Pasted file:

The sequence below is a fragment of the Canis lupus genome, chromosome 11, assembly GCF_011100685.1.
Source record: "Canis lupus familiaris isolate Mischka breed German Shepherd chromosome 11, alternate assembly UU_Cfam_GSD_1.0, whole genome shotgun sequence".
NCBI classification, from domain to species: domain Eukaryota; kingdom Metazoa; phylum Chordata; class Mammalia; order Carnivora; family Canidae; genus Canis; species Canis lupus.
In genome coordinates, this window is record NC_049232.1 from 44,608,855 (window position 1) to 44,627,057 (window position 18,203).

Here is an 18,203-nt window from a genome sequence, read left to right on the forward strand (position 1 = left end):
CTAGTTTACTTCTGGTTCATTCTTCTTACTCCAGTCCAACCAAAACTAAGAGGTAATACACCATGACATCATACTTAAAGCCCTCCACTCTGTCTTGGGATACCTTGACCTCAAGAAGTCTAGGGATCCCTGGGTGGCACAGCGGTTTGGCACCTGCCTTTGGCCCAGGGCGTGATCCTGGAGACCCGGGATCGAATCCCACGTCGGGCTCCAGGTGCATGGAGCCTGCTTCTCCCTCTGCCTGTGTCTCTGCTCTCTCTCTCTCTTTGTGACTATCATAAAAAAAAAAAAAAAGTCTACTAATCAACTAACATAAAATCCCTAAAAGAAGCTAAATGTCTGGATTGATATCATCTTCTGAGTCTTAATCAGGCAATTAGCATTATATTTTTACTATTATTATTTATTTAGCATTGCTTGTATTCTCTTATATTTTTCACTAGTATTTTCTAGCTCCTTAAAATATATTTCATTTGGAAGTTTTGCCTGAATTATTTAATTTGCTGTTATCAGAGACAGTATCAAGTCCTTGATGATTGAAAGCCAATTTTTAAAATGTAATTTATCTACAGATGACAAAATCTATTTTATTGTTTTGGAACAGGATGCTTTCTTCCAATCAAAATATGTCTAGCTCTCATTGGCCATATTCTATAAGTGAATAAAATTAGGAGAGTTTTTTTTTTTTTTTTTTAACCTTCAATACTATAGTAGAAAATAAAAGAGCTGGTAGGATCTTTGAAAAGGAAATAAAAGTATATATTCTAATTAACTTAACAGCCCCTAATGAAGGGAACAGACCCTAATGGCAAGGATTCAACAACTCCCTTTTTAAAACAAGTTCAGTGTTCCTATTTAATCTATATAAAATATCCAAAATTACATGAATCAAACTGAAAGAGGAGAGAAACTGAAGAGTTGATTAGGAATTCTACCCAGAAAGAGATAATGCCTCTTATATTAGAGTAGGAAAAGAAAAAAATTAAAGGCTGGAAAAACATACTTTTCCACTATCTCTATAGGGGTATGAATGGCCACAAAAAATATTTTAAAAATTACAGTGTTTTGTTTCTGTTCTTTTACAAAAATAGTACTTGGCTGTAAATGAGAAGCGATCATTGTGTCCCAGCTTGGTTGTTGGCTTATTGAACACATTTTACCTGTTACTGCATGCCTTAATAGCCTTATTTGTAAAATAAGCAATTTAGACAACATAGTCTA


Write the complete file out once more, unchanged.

The sequence below is a fragment of the Canis lupus genome, chromosome 11, assembly GCF_011100685.1.
Source record: "Canis lupus familiaris isolate Mischka breed German Shepherd chromosome 11, alternate assembly UU_Cfam_GSD_1.0, whole genome shotgun sequence".
NCBI classification, from domain to species: domain Eukaryota; kingdom Metazoa; phylum Chordata; class Mammalia; order Carnivora; family Canidae; genus Canis; species Canis lupus.
In genome coordinates, this window is record NC_049232.1 from 44,608,855 (window position 1) to 44,627,057 (window position 18,203).

Here is an 18,203-nt window from a genome sequence, read left to right on the forward strand (position 1 = left end):
CTAGTTTACTTCTGGTTCATTCTTCTTACTCCAGTCCAACCAAAACTAAGAGGTAATACACCATGACATCATACTTAAAGCCCTCCACTCTGTCTTGGGATACCTTGACCTCAAGAAGTCTAGGGATCCCTGGGTGGCACAGCGGTTTGGCACCTGCCTTTGGCCCAGGGCGTGATCCTGGAGACCCGGGATCGAATCCCACGTCGGGCTCCAGGTGCATGGAGCCTGCTTCTCCCTCTGCCTGTGTCTCTGCTCTCTCTCTCTCTTTGTGACTATCATAAAAAAAAAAAAAAAGTCTACTAATCAACTAACATAAAATCCCTAAAAGAAGCTAAATGTCTGGATTGATATCATCTTCTGAGTCTTAATCAGGCAATTAGCATTATATTTTTACTATTATTATTTATTTAGCATTGCTTGTATTCTCTTATATTTTTCACTAGTATTTTCTAGCTCCTTAAAATATATTTCATTTGGAAGTTTTGCCTGAATTATTTAATTTGCTGTTATCAGAGACAGTATCAAGTCCTTGATGATTGAAAGCCAATTTTTAAAATGTAATTTATCTACAGATGACAAAATCTATTTTATTGTTTTGGAACAGGATGCTTTCTTCCAATCAAAATATGTCTAGCTCTCATTGGCCATATTCTATAAGTGAATAAAATTAGGAGAGTTTTTTTTTTTTTTTTTTAACCTTCAATACTATAGTAGAAAATAAAAGAGCTGGTAGGATCTTTGAAAAGGAAATAAAAGTATATATTCTAATTAACTTAACAGCCCCTAATGAAGGGAACAGACCCTAATGGCAAGGATTCAACAACTCCCTTTTTAAAACAAGTTCAGTGTTCCTATTTAATCTATATAAAATATCCAAAATTACATGAATCAAACTGAAAGAGGAGAGAAACTGAAGAGTTGATTAGGAATTCTACCCAGAAAGAGATAATGCCTCTTATATTAGAGTAGGAAAAGAAAAAAATTAAAGGCTGGAAAAACATACTTTTCCACTATCTCTATAGGGGTATGAATGGCCACAAAAAATATTTTAAAAATTACAGTGTTTTGTTTCTGTTCTTTTACAAAAATAGTACTTGGCTGTAAATGAGAAGCGATCATTGTGTCCCAGCTTGGTTGTTGGCTTATTGAACACATTTTACCTGTTACTGCATGCCTTAATAGCCTTATTTGTAAAATAAGCAATTTAGACAACATAGTCTA